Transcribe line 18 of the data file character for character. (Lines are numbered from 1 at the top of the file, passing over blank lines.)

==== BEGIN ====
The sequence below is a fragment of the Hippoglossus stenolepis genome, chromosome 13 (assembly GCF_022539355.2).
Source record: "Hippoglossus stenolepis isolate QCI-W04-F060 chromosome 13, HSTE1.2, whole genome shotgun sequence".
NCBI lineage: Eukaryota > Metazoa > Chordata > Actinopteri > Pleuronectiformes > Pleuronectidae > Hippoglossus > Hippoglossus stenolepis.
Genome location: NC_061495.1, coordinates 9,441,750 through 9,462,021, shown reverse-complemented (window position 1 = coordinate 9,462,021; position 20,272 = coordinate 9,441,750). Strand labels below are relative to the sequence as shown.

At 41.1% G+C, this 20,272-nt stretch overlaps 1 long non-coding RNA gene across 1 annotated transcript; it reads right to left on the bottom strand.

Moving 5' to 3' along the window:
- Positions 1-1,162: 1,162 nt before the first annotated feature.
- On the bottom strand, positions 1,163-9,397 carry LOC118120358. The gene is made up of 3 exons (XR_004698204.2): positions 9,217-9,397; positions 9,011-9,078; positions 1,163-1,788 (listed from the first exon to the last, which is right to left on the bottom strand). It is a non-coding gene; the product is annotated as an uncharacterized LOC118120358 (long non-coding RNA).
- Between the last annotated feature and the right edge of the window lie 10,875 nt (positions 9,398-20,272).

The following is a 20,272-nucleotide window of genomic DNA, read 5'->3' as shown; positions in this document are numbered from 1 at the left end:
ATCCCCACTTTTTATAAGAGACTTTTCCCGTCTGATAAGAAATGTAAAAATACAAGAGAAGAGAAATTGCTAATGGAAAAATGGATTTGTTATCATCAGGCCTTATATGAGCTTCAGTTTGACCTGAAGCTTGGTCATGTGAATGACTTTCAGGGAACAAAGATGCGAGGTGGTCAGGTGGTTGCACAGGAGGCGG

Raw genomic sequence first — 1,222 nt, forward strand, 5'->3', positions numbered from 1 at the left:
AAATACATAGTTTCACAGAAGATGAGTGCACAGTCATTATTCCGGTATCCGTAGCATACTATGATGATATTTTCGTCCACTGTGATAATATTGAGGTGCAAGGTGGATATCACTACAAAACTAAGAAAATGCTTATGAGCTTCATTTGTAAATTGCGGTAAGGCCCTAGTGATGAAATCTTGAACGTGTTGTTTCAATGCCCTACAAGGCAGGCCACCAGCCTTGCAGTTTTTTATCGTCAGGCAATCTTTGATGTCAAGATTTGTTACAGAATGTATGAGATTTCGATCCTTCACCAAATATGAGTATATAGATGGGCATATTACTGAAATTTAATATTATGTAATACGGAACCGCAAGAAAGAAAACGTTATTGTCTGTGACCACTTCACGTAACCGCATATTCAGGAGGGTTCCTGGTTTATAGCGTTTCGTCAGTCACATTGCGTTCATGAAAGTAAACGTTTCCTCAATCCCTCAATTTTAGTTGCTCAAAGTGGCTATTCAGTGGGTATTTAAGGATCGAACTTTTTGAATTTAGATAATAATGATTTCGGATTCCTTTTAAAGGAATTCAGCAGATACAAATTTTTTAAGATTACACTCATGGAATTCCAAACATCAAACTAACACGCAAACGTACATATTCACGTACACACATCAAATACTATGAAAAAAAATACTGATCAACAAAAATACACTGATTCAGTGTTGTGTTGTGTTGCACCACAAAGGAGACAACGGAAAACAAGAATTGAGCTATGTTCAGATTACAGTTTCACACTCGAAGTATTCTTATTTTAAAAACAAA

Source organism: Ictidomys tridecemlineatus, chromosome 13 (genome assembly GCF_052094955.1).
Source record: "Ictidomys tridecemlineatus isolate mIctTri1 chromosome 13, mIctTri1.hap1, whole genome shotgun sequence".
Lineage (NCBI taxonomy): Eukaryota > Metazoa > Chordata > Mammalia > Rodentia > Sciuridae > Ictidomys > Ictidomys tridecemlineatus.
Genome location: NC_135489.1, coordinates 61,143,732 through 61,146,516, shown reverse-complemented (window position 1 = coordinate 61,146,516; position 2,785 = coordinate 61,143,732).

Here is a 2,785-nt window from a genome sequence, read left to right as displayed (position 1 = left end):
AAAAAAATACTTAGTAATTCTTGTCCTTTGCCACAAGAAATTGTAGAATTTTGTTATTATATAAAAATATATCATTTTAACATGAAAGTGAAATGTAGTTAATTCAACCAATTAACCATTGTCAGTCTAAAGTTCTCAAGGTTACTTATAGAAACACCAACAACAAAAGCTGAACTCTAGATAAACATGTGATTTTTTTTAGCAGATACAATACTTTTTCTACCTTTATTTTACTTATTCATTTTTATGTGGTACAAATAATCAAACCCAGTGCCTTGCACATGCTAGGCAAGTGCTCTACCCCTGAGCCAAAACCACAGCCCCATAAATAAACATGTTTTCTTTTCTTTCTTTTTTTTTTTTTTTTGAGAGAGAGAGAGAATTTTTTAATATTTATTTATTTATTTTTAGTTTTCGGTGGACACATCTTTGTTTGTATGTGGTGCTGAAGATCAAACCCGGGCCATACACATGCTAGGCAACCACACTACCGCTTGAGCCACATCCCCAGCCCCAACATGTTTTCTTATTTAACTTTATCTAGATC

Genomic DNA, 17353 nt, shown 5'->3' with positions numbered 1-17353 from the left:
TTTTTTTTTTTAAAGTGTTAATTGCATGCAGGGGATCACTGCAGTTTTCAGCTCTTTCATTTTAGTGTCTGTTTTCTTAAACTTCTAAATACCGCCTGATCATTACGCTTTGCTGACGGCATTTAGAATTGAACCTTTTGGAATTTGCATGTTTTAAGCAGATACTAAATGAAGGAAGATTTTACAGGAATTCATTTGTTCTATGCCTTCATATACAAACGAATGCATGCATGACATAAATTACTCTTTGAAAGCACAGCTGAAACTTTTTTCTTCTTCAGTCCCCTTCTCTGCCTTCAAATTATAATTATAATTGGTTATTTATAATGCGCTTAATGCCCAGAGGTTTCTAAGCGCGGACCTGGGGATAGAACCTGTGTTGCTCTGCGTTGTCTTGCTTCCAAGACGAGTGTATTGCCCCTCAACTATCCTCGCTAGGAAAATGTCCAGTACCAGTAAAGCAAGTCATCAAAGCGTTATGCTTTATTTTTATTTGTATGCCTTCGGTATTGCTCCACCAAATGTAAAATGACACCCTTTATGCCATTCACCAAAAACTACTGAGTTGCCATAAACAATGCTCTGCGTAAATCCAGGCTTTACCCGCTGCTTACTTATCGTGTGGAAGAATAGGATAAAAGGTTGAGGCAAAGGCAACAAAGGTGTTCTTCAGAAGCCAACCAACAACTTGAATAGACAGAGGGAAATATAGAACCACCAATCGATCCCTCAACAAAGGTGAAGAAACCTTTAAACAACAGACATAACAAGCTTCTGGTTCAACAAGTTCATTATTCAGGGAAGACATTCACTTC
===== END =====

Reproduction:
Here is a 2,785-nt window from a genome sequence, read left to right as displayed (position 1 = left end):